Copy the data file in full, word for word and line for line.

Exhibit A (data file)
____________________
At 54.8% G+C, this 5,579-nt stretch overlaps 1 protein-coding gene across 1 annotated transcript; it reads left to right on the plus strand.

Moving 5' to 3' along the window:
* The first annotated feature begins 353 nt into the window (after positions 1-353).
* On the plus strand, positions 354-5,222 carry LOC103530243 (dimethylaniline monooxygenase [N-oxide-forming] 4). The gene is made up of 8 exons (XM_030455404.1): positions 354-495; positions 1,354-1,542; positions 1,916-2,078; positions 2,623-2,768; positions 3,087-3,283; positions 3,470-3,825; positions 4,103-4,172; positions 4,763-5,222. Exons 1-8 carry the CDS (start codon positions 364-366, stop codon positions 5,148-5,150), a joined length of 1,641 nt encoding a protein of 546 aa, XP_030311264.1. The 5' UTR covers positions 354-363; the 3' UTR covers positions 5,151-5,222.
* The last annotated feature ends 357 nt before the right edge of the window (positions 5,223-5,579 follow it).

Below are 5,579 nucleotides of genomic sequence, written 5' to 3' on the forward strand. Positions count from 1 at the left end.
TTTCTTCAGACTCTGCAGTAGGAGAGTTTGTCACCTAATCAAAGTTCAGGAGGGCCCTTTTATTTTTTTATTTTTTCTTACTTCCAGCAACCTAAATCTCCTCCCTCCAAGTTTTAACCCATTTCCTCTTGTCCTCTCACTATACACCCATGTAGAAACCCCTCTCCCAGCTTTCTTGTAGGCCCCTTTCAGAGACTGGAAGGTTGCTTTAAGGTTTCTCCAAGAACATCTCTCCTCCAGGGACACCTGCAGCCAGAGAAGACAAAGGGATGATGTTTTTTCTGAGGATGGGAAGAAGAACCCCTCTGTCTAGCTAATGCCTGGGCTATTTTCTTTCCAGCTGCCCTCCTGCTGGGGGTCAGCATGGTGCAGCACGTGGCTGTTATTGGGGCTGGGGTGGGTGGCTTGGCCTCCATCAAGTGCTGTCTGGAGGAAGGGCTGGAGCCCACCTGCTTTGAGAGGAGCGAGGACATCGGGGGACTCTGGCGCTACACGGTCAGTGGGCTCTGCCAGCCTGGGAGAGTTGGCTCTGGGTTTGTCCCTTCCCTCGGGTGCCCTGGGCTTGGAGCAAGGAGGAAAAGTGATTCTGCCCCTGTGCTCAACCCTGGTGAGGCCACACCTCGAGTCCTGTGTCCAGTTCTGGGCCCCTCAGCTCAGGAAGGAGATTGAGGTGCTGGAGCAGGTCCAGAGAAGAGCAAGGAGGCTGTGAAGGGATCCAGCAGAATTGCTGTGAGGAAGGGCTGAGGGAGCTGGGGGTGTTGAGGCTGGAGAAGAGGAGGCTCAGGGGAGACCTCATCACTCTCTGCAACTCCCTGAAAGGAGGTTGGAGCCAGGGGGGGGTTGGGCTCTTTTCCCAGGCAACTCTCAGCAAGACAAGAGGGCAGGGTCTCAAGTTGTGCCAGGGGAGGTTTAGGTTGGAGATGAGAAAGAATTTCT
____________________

At 54.8% G+C, this 5,579-nt stretch overlaps 1 protein-coding gene across 1 annotated transcript; it reads left to right on the plus strand.

Moving 5' to 3' along the window:
* The first annotated feature begins 353 nt into the window (after positions 1-353).
* On the plus strand, positions 354-5,222 carry LOC103530243 (dimethylaniline monooxygenase [N-oxide-forming] 4). The gene is made up of 8 exons (XM_030455404.1): positions 354-495; positions 1,354-1,542; positions 1,916-2,078; positions 2,623-2,768; positions 3,087-3,283; positions 3,470-3,825; positions 4,103-4,172; positions 4,763-5,222. Exons 1-8 carry the CDS (start codon positions 364-366, stop codon positions 5,148-5,150), a joined length of 1,641 nt encoding a protein of 546 aa, XP_030311264.1. The 5' UTR covers positions 354-363; the 3' UTR covers positions 5,151-5,222.
* The last annotated feature ends 357 nt before the right edge of the window (positions 5,223-5,579 follow it).

Below are 5,579 nucleotides of genomic sequence, written 5' to 3' on the forward strand. Positions count from 1 at the left end.
TTTCTTCAGACTCTGCAGTAGGAGAGTTTGTCACCTAATCAAAGTTCAGGAGGGCCCTTTTATTTTTTTATTTTTTCTTACTTCCAGCAACCTAAATCTCCTCCCTCCAAGTTTTAACCCATTTCCTCTTGTCCTCTCACTATACACCCATGTAGAAACCCCTCTCCCAGCTTTCTTGTAGGCCCCTTTCAGAGACTGGAAGGTTGCTTTAAGGTTTCTCCAAGAACATCTCTCCTCCAGGGACACCTGCAGCCAGAGAAGACAAAGGGATGATGTTTTTTCTGAGGATGGGAAGAAGAACCCCTCTGTCTAGCTAATGCCTGGGCTATTTTCTTTCCAGCTGCCCTCCTGCTGGGGGTCAGCATGGTGCAGCACGTGGCTGTTATTGGGGCTGGGGTGGGTGGCTTGGCCTCCATCAAGTGCTGTCTGGAGGAAGGGCTGGAGCCCACCTGCTTTGAGAGGAGCGAGGACATCGGGGGACTCTGGCGCTACACGGTCAGTGGGCTCTGCCAGCCTGGGAGAGTTGGCTCTGGGTTTGTCCCTTCCCTCGGGTGCCCTGGGCTTGGAGCAAGGAGGAAAAGTGATTCTGCCCCTGTGCTCAACCCTGGTGAGGCCACACCTCGAGTCCTGTGTCCAGTTCTGGGCCCCTCAGCTCAGGAAGGAGATTGAGGTGCTGGAGCAGGTCCAGAGAAGAGCAAGGAGGCTGTGAAGGGATCCAGCAGAATTGCTGTGAGGAAGGGCTGAGGGAGCTGGGGGTGTTGAGGCTGGAGAAGAGGAGGCTCAGGGGAGACCTCATCACTCTCTGCAACTCCCTGAAAGGAGGTTGGAGCCAGGGGGGGGTTGGGCTCTTTTCCCAGGCAACTCTCAGCAAGACAAGAGGGCAGGGTCTCAAGTTGTGCCAGGGGAGGTTTAGGTTGGAGATGAGAAAGAATTTCT